Maddie Evans, TV8 Host: I’m with Peter Suneson from the Walking Mountain Science Center and they've got some great things coming up. Peter thank you so much for meeting us this morning.
Peter Suneson, Walking Mountains: My pleasure, thanks for having me back. The summer has been busy, we've had all our programs running, but things are starting to slow down. However, we have a couple exciting things coming up next weekend, and even further down into the fall. So we're still rolling along at the Walking Mountains Science Center.
Host: Right now it's kind of prime season because everything is so beautiful.
Suneson: Absolutely, the fall colors are changing and our backcountry hikes are out on the trail right now. I've got a colleague taking a group up to Deluge Lake right now. Which on the way back down, the leaves looking across at Vail are gonna be gorgeous. So it is the time of year to be out on the trail and be in the woods that is for sure.
Host: And you can enjoy a guided hike that way, you know exactly what you're looking at and what you get to see.
Suneson: Our hiking program really pride ourselves on showing what's behind the scenes. What's going on in the forest and really giving that inside look from your education experts. Talking about what’s going on in the forest, why we're seeing the color change. And then, coming up next week we've got a few more special hikes that are really going to introduce people to new concepts and make them feel a little bit more situated in their place here in the Eagle Valley.
Host: When I’m hiking I’m always looking at the bigger things, and whats cool about Walking Mountains is you guys have an attention to detail to point out things which the normal eye wouldn't see.
Suneson: Speaking of that, that's a great segue, coming up on Saturday the 29th we are hosting a forest therapy walk. We've got two local certified forest therapy guides who are going to take a group out into the woods, and a forest therapy walk is a way of connecting to nature in a very focused way. We always joke about tree huggers, the hippies are gonna go hug a tree to protect the world. We're actually going to do that, we're actually gonna go out and meet a tree. We're gonna sit there and we're gonna hug it, and we're gonna listen to it, we're gonna look at it. We're gonna share ourselves with nature in this very kind of slow, meticulous, and focused way. It's supposed to really dive into those connections and be a more mutual relationship with the natural world than we do on an everyday basis.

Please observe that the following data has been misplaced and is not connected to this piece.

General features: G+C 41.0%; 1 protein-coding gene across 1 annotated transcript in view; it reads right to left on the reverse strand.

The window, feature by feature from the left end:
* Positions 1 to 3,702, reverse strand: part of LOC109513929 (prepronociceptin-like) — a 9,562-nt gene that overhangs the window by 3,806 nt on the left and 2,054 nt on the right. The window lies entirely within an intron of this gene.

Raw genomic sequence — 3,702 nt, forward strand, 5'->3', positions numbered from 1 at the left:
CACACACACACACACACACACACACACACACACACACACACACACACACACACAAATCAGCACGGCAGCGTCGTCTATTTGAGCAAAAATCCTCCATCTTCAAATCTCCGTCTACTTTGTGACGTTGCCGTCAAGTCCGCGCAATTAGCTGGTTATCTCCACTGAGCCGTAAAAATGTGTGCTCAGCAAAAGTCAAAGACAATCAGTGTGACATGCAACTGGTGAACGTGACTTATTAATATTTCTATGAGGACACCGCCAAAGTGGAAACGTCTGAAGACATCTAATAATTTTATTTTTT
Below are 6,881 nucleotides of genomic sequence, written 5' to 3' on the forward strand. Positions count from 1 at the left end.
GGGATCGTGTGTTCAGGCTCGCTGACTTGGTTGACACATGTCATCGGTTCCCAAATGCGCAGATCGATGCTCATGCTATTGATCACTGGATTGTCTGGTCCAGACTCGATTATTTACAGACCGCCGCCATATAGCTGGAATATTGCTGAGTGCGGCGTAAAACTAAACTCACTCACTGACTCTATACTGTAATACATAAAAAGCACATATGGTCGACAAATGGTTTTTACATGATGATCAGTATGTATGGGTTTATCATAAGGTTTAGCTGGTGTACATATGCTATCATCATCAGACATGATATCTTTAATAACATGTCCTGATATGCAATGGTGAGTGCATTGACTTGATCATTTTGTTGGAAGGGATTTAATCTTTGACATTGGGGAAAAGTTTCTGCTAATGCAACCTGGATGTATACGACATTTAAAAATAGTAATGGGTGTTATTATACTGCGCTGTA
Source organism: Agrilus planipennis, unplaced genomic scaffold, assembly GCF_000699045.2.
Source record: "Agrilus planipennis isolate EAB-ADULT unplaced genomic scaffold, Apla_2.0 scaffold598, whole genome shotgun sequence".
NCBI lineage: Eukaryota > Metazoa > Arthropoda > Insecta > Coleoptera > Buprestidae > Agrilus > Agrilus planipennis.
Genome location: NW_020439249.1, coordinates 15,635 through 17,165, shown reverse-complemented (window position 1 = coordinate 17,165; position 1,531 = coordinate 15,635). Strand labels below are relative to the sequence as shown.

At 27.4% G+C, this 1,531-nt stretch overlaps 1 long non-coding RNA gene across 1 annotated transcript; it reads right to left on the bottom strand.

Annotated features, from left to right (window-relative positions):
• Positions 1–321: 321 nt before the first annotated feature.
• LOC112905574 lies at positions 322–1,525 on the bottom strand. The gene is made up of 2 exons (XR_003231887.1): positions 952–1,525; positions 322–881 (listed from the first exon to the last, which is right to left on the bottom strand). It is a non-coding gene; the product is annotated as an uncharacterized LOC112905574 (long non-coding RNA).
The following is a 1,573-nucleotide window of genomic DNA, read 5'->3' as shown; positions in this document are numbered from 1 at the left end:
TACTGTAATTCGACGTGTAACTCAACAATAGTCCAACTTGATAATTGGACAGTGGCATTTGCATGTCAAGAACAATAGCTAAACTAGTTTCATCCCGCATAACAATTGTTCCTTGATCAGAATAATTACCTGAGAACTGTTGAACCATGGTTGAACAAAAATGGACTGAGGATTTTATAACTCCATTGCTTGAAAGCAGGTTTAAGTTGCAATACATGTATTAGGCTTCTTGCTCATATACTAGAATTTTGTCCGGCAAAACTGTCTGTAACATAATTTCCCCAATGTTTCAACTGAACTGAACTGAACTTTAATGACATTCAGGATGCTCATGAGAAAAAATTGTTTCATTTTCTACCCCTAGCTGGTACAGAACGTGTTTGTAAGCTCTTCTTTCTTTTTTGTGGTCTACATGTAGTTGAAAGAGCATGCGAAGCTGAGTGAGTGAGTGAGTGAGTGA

Host: It's almost like a guided meditation that you get to really experience nature with.
Suneson: That's a great way of saying it, the forest therapy guys I've been working with, that's kind of what they call it. It's a guided meditation in the woods, we're gonna be walking and moving. Then, we come back together as a group and we share our experiences towards the end. So it's really a community building event, where you are making connections, sharing yourself with the natural world, and its gonna be a lot of fun.
Host: And then you guys have another one coming up which is a little more recent, the Hike Through History?
Suneson: Hike Through History is a series of presentations we do at the Eagle County Historical Society, and next Tuesday we're heading to the McCoy Fossil Beds, which is one of our favorite field sites for our youth programs. We're gonna collect fossils, we see all kinds of rocks which I brought here. This almost looks like a clamshell.
It's a brachiopod you can kind of see the top of the clamshell here it's a bivalve reminiscent of our modern-day clams. And we see these just littering the ground, there's a place in the McCoy fossil beds where we have shark's teeth that are in the bedrock. So you can imagine, you're in the high desert outside State Bridge Bond in McCoy, Colorado, and looking at shark's teeth fossilized in the ground tells us that something has happened over the past couple million years.
Host: Then you're really experiencing that history in a way that you didn't think of before.
Suneson: We're all about that experiential education at Walking Mountains. So you can go out and see those changes, you see the sharks, you see the the marine environments that were there, and then we can talk about the changes that have happened. We talk about the changes that might happen in the future, what we can do to mitigate those responses, and learn everything in between.
Host: It's so incredible what you guys do. Peter thank you so much for coming in and giving us all this information. Do people need to register in advance to come on these hikes?
Suneson: For both of these hikes we’re asking for registrations at walkingmountains.org. Our forest therapy hike on the 29th is free, so it's a great opportunity to come try something new. And we are asking people to register for Hiking Through History and you can find that on our website.
Host: Make sure that you get out, go hug a tree, and do this guided meditation and become one with our beautiful Colorado Valley.
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